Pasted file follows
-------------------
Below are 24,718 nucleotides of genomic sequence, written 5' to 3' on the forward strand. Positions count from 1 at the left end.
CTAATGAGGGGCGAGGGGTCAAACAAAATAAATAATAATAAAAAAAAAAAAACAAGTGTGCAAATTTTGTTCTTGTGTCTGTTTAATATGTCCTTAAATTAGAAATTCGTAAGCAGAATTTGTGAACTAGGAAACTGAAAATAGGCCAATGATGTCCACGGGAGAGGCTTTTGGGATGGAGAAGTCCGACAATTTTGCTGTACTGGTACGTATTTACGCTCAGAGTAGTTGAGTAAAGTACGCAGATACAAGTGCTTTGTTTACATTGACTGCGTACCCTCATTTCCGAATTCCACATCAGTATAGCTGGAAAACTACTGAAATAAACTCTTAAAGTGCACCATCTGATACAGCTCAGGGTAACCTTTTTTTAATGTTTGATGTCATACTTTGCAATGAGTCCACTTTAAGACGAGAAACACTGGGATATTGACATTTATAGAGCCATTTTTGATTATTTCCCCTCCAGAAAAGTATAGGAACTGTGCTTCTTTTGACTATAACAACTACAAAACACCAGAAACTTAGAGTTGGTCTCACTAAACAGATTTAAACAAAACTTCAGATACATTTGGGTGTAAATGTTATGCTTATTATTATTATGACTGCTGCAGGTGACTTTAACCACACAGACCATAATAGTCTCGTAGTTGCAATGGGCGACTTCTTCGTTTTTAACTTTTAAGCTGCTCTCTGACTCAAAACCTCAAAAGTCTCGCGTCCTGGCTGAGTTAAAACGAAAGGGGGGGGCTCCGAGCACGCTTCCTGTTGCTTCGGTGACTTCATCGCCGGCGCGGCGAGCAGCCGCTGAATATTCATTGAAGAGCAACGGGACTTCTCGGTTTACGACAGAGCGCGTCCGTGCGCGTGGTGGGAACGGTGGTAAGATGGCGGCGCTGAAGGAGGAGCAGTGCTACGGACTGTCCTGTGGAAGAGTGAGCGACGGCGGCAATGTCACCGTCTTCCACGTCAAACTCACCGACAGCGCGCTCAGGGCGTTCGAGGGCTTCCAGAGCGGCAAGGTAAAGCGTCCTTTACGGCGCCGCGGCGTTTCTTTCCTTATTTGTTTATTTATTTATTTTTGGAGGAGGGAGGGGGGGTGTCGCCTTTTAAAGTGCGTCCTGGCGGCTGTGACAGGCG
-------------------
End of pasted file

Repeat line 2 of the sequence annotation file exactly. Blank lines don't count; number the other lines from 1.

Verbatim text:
CTAATGAGGGGCGAGGGGTCAAACAAAATAAATAATAATAAAAAAAAAAAAACAAGTGTGCAAATTTTGTTCTTGTGTCTGTTTAATATGTCCTTAAATTAGAAATTCGTAAGCAGAATTTGTGAACTAGGAAACTGAAAATAGGCCAATGATGTCCACGGGAGAGGCTTTTGGGATGGAGAAGTCCGACAATTTTGCTGTACTGGTACGTATTTACGCTCAGAGTAGTTGAGTAAAGTACGCAGATACAAGTGCTTTGTTTACATTGACTGCGTACCCTCATTTCCGAATTCCACATCAGTATAGCTGGAAAACTACTGAAATAAACTCTTAAAGTGCACCATCTGATACAGCTCAGGGTAACCTTTTTTTAATGTTTGATGTCATACTTTGCAATGAGTCCACTTTAAGACGAGAAACACTGGGATATTGACATTTATAGAGCCATTTTTGATTATTTCCCCTCCAGAAAAGTATAGGAACTGTGCTTCTTTTGACTATAACAACTACAAAACACCAGAAACTTAGAGTTGGTCTCACTAAACAGATTTAAACAAAACTTCAGATACATTTGGGTGTAAATGTTATGCTTATTATTATTATGACTGCTGCAGGTGACTTTAACCACACAGACCATAATAGTCTCGTAGTTGCAATGGGCGACTTCTTCGTTTTTAACTTTTAAGCTGCTCTCTGACTCAAAACCTCAAAAGTCTCGCGTCCTGGCTGAGTTAAAACGAAAGGGGGGGGCTCCGAGCACGCTTCCTGTTGCTTCGGTGACTTCATCGCCGGCGCGGCGAGCAGCCGCTGAATATTCATTGAAGAGCAACGGGACTTCTCGGTTTACGACAGAGCGCGTCCGTGCGCGTGGTGGGAACGGTGGTAAGATGGCGGCGCTGAAGGAGGAGCAGTGCTACGGACTGTCCTGTGGAAGAGTGAGCGACGGCGGCAATGTCACCGTCTTCCACGTCAAACTCACCGACAGCGCGCTCAGGGCGTTCGAGGGCTTCCAGAGCGGCAAGGTAAAGCGTCCTTTACGGCGCCGCGGCGTTTCTTTCCTTATTTGTTTATTTATTTATTTTTGGAGGAGGGAGGGGGGGTGTCGCCTTTTAAAGTGCGTCCTGGCGGCTGTGACAGGCG